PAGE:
The Brazilian unit of accounting group Deloitte will pay US regulators US$8m to settle civil charges that it issued and attempted to cover up false audit reports.
The US Public Company Accounting Oversight Board (PCAOB) a watchdog created by the 2002 Sarbanes-Oxley Act said the fine against Deloitte Touche Tohmatsu Auditores marked the largest civil penalty it has ever imposed. It has also separately sanctioned 12 former partners and other officials for their role in the scheme.
All but one of the 12 have been barred or suspended from working in the industry, the PCAOB added.
Deloitte Brazil is the first global network firm to admit to wrongdoing in a settlement, the first to be hit with securities fraud charges and the first to be accused of failing to cooperate with a PCAOB probe. At issue in the case are the firm’s “materially false” audit reports for 2010 financial statements issued by an unnamed Brazilian airline corporate client.
“Deloitte Brazil failed in its public watchdog role to protect the interests of investors by issuing materially false audit reports,” said Claudius Modesti, director of the PCAOB division of enforcement and investigations.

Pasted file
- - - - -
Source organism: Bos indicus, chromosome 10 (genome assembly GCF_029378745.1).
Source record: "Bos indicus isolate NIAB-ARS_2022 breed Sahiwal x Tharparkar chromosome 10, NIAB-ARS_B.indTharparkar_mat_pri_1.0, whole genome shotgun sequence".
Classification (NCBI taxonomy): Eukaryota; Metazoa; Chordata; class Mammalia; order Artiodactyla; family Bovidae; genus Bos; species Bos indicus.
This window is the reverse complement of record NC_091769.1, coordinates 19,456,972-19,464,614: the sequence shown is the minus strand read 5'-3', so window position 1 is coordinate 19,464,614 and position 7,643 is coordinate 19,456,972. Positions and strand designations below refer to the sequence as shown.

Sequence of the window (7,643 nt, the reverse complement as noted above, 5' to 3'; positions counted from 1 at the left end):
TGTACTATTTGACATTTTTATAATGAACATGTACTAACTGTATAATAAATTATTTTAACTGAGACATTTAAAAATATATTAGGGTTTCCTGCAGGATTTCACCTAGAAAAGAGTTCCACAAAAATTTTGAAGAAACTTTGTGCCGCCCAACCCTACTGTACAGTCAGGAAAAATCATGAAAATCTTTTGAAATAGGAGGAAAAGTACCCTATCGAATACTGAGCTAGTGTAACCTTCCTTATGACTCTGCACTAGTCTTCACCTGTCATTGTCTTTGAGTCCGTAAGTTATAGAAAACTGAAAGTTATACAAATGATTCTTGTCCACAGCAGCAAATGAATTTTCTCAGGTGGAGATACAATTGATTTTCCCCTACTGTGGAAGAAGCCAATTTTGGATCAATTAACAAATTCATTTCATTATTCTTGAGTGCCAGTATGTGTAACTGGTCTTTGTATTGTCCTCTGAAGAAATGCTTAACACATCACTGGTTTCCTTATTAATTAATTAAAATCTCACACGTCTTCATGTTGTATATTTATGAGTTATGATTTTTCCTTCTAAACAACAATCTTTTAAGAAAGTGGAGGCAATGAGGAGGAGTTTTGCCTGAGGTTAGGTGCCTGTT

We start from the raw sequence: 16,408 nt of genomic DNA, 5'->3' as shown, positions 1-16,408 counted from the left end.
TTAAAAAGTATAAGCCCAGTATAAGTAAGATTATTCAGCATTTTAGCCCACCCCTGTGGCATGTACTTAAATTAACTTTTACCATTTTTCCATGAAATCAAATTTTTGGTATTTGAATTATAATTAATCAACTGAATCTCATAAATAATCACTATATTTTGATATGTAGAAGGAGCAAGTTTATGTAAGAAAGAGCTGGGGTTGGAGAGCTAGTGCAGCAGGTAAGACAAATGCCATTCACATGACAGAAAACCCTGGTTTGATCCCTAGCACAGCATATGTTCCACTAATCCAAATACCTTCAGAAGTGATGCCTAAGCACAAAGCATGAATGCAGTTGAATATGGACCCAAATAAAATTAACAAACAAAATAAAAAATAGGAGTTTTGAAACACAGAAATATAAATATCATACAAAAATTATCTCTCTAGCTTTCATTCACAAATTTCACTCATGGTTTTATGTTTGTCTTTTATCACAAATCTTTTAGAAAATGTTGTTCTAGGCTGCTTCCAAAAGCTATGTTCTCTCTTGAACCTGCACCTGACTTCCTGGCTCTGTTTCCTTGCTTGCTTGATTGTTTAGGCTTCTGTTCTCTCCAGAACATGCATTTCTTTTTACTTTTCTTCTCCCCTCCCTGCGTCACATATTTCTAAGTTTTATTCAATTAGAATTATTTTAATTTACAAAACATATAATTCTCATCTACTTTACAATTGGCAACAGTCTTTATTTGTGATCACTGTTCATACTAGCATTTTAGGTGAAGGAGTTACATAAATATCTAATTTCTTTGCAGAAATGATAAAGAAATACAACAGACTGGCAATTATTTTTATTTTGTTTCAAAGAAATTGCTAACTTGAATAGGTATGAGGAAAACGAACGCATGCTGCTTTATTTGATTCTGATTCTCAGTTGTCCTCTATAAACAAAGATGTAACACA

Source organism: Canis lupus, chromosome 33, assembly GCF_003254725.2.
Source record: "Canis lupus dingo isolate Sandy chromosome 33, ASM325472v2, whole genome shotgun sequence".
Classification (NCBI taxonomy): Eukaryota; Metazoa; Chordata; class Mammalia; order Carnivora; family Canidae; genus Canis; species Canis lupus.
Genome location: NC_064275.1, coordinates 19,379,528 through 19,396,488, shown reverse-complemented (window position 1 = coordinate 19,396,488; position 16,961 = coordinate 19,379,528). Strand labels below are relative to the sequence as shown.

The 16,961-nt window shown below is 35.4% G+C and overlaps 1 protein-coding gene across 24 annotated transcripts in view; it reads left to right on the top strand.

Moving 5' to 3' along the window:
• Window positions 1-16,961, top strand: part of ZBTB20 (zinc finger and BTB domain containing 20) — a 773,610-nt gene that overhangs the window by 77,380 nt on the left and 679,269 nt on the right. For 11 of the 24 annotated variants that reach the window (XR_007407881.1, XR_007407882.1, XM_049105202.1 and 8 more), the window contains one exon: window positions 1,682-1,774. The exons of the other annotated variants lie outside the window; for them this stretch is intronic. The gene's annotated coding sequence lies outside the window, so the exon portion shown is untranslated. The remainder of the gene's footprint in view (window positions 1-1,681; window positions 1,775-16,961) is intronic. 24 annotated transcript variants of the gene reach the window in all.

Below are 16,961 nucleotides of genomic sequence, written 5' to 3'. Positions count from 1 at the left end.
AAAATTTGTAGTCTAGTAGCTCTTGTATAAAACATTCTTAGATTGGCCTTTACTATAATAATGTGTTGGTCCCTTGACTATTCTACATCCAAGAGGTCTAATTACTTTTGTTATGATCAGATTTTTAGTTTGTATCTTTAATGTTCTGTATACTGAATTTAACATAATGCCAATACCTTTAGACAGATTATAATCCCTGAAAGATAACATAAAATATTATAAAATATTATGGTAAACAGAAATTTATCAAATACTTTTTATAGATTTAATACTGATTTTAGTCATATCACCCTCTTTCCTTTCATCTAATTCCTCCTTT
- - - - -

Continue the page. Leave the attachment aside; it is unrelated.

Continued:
The PCAOB said that prior to a 2012 inspection, a partner at Deloitte directed staff to alter work papers and provide regulators with false and misleading information. Multiple others also tried to hide the problems, including by providing false testimony while under oath.
Heloisa Montes, a spokeswoman for Deloitte Brazil, described their conduct as “wholly incompatible with our culture” and said that the individuals involved left the firm as soon as the problems were uncovered.
The firm has also settled parallel charges with Brazil’s securities regulator and its new leadership, which took over last June, “has worked aggressively to uphold the highest standards of professionalism.”
APIs may be a solution to MT940 challenges, says Karen Fagan, treasury operation manager, for British television company, ITV.
The top five sectors Asian fintech investors are interested in are data analytics, blockchain, lending, payments and regtech, according to Gary Hwa, EY regional managing partner.
On the third day of the Singapore Fintech Festival conference, there was a focus on specific applications of fintech innovation. One was trade finance, which is clearly is ripe for a revolution.
Kicking off day two of the Singapore Fintech Festival, Deloitte Chairman David Cruikshank said that fintech is significant for three reasons. First, customer expectations of services are higher than ever. Second, barriers to entry are lower than before. And finally, financial institutions (FIs) face a threat of what a competitor might do.